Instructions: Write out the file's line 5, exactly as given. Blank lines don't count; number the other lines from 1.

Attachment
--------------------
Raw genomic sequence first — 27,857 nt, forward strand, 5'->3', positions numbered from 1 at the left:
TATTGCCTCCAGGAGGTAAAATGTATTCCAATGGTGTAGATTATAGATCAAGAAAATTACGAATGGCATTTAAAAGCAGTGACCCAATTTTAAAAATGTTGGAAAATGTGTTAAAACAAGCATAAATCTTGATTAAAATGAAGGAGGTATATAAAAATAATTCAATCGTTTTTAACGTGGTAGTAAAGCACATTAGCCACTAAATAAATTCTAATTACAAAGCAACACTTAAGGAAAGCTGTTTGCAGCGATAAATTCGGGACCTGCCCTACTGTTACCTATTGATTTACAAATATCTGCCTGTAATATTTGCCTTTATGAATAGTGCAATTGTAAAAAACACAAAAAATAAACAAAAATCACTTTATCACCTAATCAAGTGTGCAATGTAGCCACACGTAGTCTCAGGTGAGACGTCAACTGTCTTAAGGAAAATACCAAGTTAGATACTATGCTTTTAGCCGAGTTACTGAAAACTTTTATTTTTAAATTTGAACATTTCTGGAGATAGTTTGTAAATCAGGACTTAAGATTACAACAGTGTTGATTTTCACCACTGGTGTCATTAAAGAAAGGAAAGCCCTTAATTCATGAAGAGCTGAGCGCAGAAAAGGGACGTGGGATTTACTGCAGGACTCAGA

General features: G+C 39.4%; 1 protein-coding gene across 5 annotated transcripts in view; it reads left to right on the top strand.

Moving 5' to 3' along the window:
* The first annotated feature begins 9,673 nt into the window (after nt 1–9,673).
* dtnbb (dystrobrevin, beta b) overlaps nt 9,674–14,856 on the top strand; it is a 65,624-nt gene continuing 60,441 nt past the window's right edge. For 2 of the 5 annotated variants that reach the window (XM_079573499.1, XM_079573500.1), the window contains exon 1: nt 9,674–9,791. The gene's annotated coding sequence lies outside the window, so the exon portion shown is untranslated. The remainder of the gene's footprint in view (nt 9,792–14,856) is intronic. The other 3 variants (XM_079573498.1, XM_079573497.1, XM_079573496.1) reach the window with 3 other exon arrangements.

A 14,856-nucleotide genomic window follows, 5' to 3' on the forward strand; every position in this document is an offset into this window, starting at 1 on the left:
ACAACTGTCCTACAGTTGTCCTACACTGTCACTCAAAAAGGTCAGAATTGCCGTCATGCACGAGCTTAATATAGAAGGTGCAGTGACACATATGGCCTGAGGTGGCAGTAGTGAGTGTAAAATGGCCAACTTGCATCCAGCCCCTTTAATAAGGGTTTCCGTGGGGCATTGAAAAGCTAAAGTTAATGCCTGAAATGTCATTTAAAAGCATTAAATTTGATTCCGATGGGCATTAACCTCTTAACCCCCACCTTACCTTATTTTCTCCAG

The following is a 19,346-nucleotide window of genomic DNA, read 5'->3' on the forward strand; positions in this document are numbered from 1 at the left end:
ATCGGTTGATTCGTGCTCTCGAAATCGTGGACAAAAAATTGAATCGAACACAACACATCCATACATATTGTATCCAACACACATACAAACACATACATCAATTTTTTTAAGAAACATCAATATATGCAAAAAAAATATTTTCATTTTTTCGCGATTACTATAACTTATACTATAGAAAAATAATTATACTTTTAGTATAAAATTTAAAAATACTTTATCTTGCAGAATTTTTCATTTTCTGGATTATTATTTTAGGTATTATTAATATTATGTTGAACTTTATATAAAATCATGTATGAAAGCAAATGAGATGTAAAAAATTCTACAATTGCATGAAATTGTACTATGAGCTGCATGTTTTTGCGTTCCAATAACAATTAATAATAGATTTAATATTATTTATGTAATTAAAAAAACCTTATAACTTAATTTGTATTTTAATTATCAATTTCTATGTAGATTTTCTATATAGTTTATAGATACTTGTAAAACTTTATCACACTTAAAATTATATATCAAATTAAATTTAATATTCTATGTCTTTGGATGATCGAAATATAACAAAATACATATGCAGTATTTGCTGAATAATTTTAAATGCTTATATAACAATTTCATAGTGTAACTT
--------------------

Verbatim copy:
* The first annotated feature begins 9,673 nt into the window (after nt 1–9,673).